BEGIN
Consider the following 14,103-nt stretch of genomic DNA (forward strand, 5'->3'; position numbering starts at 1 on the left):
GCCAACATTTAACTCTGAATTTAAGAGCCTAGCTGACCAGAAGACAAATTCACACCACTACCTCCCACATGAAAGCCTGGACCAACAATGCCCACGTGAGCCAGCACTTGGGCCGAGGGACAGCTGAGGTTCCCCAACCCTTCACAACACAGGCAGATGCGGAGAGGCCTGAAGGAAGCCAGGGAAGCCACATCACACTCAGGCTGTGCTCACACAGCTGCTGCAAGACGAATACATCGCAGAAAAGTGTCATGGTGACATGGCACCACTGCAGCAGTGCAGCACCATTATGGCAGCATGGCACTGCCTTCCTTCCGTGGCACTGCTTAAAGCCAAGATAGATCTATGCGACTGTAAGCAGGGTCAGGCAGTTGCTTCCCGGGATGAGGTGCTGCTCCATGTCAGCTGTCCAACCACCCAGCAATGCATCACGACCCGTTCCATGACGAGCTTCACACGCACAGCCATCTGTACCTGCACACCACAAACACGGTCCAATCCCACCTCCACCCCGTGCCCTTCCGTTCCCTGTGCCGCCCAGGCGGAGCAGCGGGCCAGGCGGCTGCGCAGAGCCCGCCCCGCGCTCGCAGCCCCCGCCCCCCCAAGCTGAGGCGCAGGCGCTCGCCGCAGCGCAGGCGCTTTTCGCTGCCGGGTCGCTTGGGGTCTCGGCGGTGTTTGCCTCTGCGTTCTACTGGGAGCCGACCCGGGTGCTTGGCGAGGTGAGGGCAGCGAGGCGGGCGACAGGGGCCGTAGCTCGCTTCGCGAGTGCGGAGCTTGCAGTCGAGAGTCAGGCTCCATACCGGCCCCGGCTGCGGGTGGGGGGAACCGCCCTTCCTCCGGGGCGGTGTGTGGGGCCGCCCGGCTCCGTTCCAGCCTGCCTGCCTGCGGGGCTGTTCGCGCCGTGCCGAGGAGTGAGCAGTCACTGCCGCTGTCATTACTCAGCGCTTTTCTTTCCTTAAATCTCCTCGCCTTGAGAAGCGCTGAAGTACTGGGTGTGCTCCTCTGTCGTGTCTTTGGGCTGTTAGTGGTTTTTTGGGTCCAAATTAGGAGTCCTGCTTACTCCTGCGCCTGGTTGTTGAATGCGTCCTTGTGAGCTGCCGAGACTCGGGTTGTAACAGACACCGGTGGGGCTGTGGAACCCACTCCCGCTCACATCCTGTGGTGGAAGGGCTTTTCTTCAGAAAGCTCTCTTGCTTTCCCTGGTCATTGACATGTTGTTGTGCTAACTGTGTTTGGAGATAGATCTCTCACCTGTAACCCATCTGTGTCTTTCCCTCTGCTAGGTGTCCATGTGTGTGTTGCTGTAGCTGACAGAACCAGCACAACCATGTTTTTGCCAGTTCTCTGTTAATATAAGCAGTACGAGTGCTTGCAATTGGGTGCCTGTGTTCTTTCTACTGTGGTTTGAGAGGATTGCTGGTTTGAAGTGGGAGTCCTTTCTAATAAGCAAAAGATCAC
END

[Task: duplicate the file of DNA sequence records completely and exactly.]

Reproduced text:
Consider the following 14,103-nt stretch of genomic DNA (forward strand, 5'->3'; position numbering starts at 1 on the left):
GCCAACATTTAACTCTGAATTTAAGAGCCTAGCTGACCAGAAGACAAATTCACACCACTACCTCCCACATGAAAGCCTGGACCAACAATGCCCACGTGAGCCAGCACTTGGGCCGAGGGACAGCTGAGGTTCCCCAACCCTTCACAACACAGGCAGATGCGGAGAGGCCTGAAGGAAGCCAGGGAAGCCACATCACACTCAGGCTGTGCTCACACAGCTGCTGCAAGACGAATACATCGCAGAAAAGTGTCATGGTGACATGGCACCACTGCAGCAGTGCAGCACCATTATGGCAGCATGGCACTGCCTTCCTTCCGTGGCACTGCTTAAAGCCAAGATAGATCTATGCGACTGTAAGCAGGGTCAGGCAGTTGCTTCCCGGGATGAGGTGCTGCTCCATGTCAGCTGTCCAACCACCCAGCAATGCATCACGACCCGTTCCATGACGAGCTTCACACGCACAGCCATCTGTACCTGCACACCACAAACACGGTCCAATCCCACCTCCACCCCGTGCCCTTCCGTTCCCTGTGCCGCCCAGGCGGAGCAGCGGGCCAGGCGGCTGCGCAGAGCCCGCCCCGCGCTCGCAGCCCCCGCCCCCCCAAGCTGAGGCGCAGGCGCTCGCCGCAGCGCAGGCGCTTTTCGCTGCCGGGTCGCTTGGGGTCTCGGCGGTGTTTGCCTCTGCGTTCTACTGGGAGCCGACCCGGGTGCTTGGCGAGGTGAGGGCAGCGAGGCGGGCGACAGGGGCCGTAGCTCGCTTCGCGAGTGCGGAGCTTGCAGTCGAGAGTCAGGCTCCATACCGGCCCCGGCTGCGGGTGGGGGGAACCGCCCTTCCTCCGGGGCGGTGTGTGGGGCCGCCCGGCTCCGTTCCAGCCTGCCTGCCTGCGGGGCTGTTCGCGCCGTGCCGAGGAGTGAGCAGTCACTGCCGCTGTCATTACTCAGCGCTTTTCTTTCCTTAAATCTCCTCGCCTTGAGAAGCGCTGAAGTACTGGGTGTGCTCCTCTGTCGTGTCTTTGGGCTGTTAGTGGTTTTTTGGGTCCAAATTAGGAGTCCTGCTTACTCCTGCGCCTGGTTGTTGAATGCGTCCTTGTGAGCTGCCGAGACTCGGGTTGTAACAGACACCGGTGGGGCTGTGGAACCCACTCCCGCTCACATCCTGTGGTGGAAGGGCTTTTCTTCAGAAAGCTCTCTTGCTTTCCCTGGTCATTGACATGTTGTTGTGCTAACTGTGTTTGGAGATAGATCTCTCACCTGTAACCCATCTGTGTCTTTCCCTCTGCTAGGTGTCCATGTGTGTGTTGCTGTAGCTGACAGAACCAGCACAACCATGTTTTTGCCAGTTCTCTGTTAATATAAGCAGTACGAGTGCTTGCAATTGGGTGCCTGTGTTCTTTCTACTGTGGTTTGAGAGGATTGCTGGTTTGAAGTGGGAGTCCTTTCTAATAAGCAAAAGATCAC